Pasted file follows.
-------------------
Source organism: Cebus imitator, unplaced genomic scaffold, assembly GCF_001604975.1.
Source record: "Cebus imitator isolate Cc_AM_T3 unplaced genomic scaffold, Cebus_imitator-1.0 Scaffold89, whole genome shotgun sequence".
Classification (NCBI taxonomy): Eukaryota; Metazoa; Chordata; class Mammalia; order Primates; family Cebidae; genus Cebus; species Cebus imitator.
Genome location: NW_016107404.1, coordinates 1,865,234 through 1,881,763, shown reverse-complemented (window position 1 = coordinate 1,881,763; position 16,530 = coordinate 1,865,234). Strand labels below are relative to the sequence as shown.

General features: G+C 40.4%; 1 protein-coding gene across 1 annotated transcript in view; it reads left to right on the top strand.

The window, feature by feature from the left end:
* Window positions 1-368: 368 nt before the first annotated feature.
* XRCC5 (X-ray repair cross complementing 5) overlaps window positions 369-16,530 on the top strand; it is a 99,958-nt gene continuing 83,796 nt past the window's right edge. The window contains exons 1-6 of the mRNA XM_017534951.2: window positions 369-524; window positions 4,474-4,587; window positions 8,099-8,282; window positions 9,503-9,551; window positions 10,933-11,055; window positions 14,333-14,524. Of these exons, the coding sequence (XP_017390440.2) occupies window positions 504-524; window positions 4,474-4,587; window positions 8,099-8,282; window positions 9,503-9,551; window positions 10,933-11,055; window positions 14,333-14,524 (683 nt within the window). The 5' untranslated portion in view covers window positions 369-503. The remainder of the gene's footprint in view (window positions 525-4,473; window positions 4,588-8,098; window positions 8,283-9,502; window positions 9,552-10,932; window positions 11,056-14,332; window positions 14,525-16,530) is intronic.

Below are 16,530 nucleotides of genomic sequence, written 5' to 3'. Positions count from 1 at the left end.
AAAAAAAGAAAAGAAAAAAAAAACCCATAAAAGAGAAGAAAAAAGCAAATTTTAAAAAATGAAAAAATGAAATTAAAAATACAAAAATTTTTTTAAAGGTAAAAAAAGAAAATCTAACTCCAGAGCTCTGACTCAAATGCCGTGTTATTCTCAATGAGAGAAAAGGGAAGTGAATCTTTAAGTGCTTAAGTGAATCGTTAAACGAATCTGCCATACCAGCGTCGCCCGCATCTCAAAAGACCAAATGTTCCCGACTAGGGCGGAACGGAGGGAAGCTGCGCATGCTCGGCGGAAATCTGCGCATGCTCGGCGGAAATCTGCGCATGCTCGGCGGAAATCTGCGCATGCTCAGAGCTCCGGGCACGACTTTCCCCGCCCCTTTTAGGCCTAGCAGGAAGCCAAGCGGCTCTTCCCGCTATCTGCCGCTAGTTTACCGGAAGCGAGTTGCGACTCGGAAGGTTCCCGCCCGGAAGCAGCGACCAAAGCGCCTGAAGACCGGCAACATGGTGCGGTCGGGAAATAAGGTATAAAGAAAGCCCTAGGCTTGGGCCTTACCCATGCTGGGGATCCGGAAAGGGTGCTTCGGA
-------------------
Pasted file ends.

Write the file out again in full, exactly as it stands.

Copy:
Source organism: Cebus imitator, unplaced genomic scaffold, assembly GCF_001604975.1.
Source record: "Cebus imitator isolate Cc_AM_T3 unplaced genomic scaffold, Cebus_imitator-1.0 Scaffold89, whole genome shotgun sequence".
Classification (NCBI taxonomy): Eukaryota; Metazoa; Chordata; class Mammalia; order Primates; family Cebidae; genus Cebus; species Cebus imitator.
Genome location: NW_016107404.1, coordinates 1,865,234 through 1,881,763, shown reverse-complemented (window position 1 = coordinate 1,881,763; position 16,530 = coordinate 1,865,234). Strand labels below are relative to the sequence as shown.

General features: G+C 40.4%; 1 protein-coding gene across 1 annotated transcript in view; it reads left to right on the top strand.

The window, feature by feature from the left end:
* Window positions 1-368: 368 nt before the first annotated feature.
* XRCC5 (X-ray repair cross complementing 5) overlaps window positions 369-16,530 on the top strand; it is a 99,958-nt gene continuing 83,796 nt past the window's right edge. The window contains exons 1-6 of the mRNA XM_017534951.2: window positions 369-524; window positions 4,474-4,587; window positions 8,099-8,282; window positions 9,503-9,551; window positions 10,933-11,055; window positions 14,333-14,524. Of these exons, the coding sequence (XP_017390440.2) occupies window positions 504-524; window positions 4,474-4,587; window positions 8,099-8,282; window positions 9,503-9,551; window positions 10,933-11,055; window positions 14,333-14,524 (683 nt within the window). The 5' untranslated portion in view covers window positions 369-503. The remainder of the gene's footprint in view (window positions 525-4,473; window positions 4,588-8,098; window positions 8,283-9,502; window positions 9,552-10,932; window positions 11,056-14,332; window positions 14,525-16,530) is intronic.

Below are 16,530 nucleotides of genomic sequence, written 5' to 3'. Positions count from 1 at the left end.
AAAAAAAGAAAAGAAAAAAAAAACCCATAAAAGAGAAGAAAAAAGCAAATTTTAAAAAATGAAAAAATGAAATTAAAAATACAAAAATTTTTTTAAAGGTAAAAAAAGAAAATCTAACTCCAGAGCTCTGACTCAAATGCCGTGTTATTCTCAATGAGAGAAAAGGGAAGTGAATCTTTAAGTGCTTAAGTGAATCGTTAAACGAATCTGCCATACCAGCGTCGCCCGCATCTCAAAAGACCAAATGTTCCCGACTAGGGCGGAACGGAGGGAAGCTGCGCATGCTCGGCGGAAATCTGCGCATGCTCGGCGGAAATCTGCGCATGCTCGGCGGAAATCTGCGCATGCTCAGAGCTCCGGGCACGACTTTCCCCGCCCCTTTTAGGCCTAGCAGGAAGCCAAGCGGCTCTTCCCGCTATCTGCCGCTAGTTTACCGGAAGCGAGTTGCGACTCGGAAGGTTCCCGCCCGGAAGCAGCGACCAAAGCGCCTGAAGACCGGCAACATGGTGCGGTCGGGAAATAAGGTATAAAGAAAGCCCTAGGCTTGGGCCTTACCCATGCTGGGGATCCGGAAAGGGTGCTTCGGA